North Quad residents say the
limited hours of the dining hall
- lunch is served from 11 a.m. to
1:30 p.m. and dinner from 5 p.m.
to 7 p.m. - cause many students
to resort to eating out.
LSA junior Kristin Kopec, a
North Quad resident, said living
on South State Street is conve-
nient for finding restaurants to
dine in, and cited Noodles and

Company and Potbelly Sandwich
Shop as her frequent choices.
Panera Bread, which is locat-
ed on North University Avenue
about one block from North Quad,
has seen a large increase in cus-
tomers. Panera employee Tenia
Harris, an Eastern Michigan Uni-
versity student, said the cafe has
been busier compared to last fall.
"It's usually really busy
between 10 (a.m.) and 4 (p.m.) .
The lines are out the door," Har-
ris said.
Cosi, an eatery on South State
See NORTH QUAD, Page 2

CA PUS WAT ER ING O L ES
BTB, Charley's owners aim to lure
townie crowd with new venture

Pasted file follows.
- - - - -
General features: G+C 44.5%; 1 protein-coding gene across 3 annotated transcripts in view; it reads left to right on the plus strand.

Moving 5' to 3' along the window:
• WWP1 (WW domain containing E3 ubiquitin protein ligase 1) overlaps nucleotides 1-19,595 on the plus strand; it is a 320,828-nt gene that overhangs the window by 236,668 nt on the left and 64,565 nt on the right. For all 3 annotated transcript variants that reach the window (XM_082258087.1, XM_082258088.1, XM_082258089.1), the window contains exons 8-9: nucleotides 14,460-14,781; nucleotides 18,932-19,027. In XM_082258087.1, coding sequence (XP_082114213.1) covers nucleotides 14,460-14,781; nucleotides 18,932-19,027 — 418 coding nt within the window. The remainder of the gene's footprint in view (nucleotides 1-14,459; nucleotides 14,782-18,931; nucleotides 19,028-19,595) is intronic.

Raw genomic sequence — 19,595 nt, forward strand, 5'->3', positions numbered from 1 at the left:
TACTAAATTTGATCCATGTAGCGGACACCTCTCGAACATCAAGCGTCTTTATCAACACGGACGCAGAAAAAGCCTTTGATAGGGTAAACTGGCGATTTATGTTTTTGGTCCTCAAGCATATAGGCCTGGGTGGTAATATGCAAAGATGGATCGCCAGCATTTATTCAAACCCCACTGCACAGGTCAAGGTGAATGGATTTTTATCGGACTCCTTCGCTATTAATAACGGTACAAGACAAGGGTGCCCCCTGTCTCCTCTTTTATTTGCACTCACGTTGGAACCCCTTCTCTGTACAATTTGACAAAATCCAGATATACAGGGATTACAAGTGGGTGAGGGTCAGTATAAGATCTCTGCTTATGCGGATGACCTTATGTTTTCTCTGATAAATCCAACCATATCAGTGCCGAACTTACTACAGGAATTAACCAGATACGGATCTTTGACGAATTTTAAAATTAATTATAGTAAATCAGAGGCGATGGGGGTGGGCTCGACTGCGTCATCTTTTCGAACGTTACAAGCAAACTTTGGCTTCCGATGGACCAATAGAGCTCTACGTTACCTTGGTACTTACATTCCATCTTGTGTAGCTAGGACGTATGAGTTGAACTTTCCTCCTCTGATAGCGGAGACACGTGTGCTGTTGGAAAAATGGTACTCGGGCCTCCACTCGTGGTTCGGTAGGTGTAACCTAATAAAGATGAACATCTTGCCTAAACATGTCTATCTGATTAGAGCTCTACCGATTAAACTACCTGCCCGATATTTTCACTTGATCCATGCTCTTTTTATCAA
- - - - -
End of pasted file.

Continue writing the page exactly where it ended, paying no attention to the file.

A squirrel poses for a photo on the Diag yesterday. According to Prof. Philip Myers,
Ann Arbor squirrels get too much food from all their human interaction.

their reproductive patterns as
well. Squirrels have two breeding
periods; one in the fall and one in
the spring. When resources are
scarce, they will only breed dur-
ing one period. But given their
abundant source of food, Myers
said Ann Arbor squirrels probably
breed during both periods.
However, Myers said the townie
squirrels consequently act a little
differently than common squirrels
due to their constant feeding and
interaction with humans.

"It makes them actin a less nat-